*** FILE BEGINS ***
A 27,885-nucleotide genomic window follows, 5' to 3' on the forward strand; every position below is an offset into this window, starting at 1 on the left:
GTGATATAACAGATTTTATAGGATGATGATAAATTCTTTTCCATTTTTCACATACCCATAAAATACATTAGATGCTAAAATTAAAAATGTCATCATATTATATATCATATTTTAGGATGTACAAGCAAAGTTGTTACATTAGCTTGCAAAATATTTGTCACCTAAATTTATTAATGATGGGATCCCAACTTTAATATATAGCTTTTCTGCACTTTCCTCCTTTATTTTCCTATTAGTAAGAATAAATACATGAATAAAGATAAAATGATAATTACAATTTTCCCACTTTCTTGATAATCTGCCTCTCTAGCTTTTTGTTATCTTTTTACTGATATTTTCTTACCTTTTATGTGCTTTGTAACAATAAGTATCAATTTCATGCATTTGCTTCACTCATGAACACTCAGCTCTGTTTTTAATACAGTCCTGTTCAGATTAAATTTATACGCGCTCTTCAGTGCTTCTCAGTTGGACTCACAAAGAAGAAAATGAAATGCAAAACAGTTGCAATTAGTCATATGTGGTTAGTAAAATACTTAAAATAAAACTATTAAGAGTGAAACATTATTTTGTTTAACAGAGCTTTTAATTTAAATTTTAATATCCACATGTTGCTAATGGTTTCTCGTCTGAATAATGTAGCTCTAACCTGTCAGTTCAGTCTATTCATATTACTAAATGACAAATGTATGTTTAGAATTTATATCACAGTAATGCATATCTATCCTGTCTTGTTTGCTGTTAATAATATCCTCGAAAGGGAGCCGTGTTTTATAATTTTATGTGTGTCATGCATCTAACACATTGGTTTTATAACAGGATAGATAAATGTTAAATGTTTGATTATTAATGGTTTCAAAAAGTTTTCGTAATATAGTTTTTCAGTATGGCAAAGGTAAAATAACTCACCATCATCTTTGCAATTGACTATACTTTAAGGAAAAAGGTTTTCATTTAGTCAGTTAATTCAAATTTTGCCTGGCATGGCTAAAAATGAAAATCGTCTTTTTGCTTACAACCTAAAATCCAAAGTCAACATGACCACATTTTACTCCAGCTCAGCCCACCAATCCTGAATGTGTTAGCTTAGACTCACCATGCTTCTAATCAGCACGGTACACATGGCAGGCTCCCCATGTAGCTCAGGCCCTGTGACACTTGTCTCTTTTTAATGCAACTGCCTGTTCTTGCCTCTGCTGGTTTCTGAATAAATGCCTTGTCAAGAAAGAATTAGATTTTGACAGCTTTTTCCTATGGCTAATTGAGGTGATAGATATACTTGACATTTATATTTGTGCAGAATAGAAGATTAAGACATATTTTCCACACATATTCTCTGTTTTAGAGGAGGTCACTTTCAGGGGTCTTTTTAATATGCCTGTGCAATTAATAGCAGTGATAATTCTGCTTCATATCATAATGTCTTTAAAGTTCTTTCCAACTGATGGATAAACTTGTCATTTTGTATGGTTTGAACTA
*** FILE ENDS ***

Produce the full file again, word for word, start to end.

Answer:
A 27,885-nucleotide genomic window follows, 5' to 3' on the forward strand; every position below is an offset into this window, starting at 1 on the left:
GTGATATAACAGATTTTATAGGATGATGATAAATTCTTTTCCATTTTTCACATACCCATAAAATACATTAGATGCTAAAATTAAAAATGTCATCATATTATATATCATATTTTAGGATGTACAAGCAAAGTTGTTACATTAGCTTGCAAAATATTTGTCACCTAAATTTATTAATGATGGGATCCCAACTTTAATATATAGCTTTTCTGCACTTTCCTCCTTTATTTTCCTATTAGTAAGAATAAATACATGAATAAAGATAAAATGATAATTACAATTTTCCCACTTTCTTGATAATCTGCCTCTCTAGCTTTTTGTTATCTTTTTACTGATATTTTCTTACCTTTTATGTGCTTTGTAACAATAAGTATCAATTTCATGCATTTGCTTCACTCATGAACACTCAGCTCTGTTTTTAATACAGTCCTGTTCAGATTAAATTTATACGCGCTCTTCAGTGCTTCTCAGTTGGACTCACAAAGAAGAAAATGAAATGCAAAACAGTTGCAATTAGTCATATGTGGTTAGTAAAATACTTAAAATAAAACTATTAAGAGTGAAACATTATTTTGTTTAACAGAGCTTTTAATTTAAATTTTAATATCCACATGTTGCTAATGGTTTCTCGTCTGAATAATGTAGCTCTAACCTGTCAGTTCAGTCTATTCATATTACTAAATGACAAATGTATGTTTAGAATTTATATCACAGTAATGCATATCTATCCTGTCTTGTTTGCTGTTAATAATATCCTCGAAAGGGAGCCGTGTTTTATAATTTTATGTGTGTCATGCATCTAACACATTGGTTTTATAACAGGATAGATAAATGTTAAATGTTTGATTATTAATGGTTTCAAAAAGTTTTCGTAATATAGTTTTTCAGTATGGCAAAGGTAAAATAACTCACCATCATCTTTGCAATTGACTATACTTTAAGGAAAAAGGTTTTCATTTAGTCAGTTAATTCAAATTTTGCCTGGCATGGCTAAAAATGAAAATCGTCTTTTTGCTTACAACCTAAAATCCAAAGTCAACATGACCACATTTTACTCCAGCTCAGCCCACCAATCCTGAATGTGTTAGCTTAGACTCACCATGCTTCTAATCAGCACGGTACACATGGCAGGCTCCCCATGTAGCTCAGGCCCTGTGACACTTGTCTCTTTTTAATGCAACTGCCTGTTCTTGCCTCTGCTGGTTTCTGAATAAATGCCTTGTCAAGAAAGAATTAGATTTTGACAGCTTTTTCCTATGGCTAATTGAGGTGATAGATATACTTGACATTTATATTTGTGCAGAATAGAAGATTAAGACATATTTTCCACACATATTCTCTGTTTTAGAGGAGGTCACTTTCAGGGGTCTTTTTAATATGCCTGTGCAATTAATAGCAGTGATAATTCTGCTTCATATCATAATGTCTTTAAAGTTCTTTCCAACTGATGGATAAACTTGTCATTTTGTATGGTTTGAACTA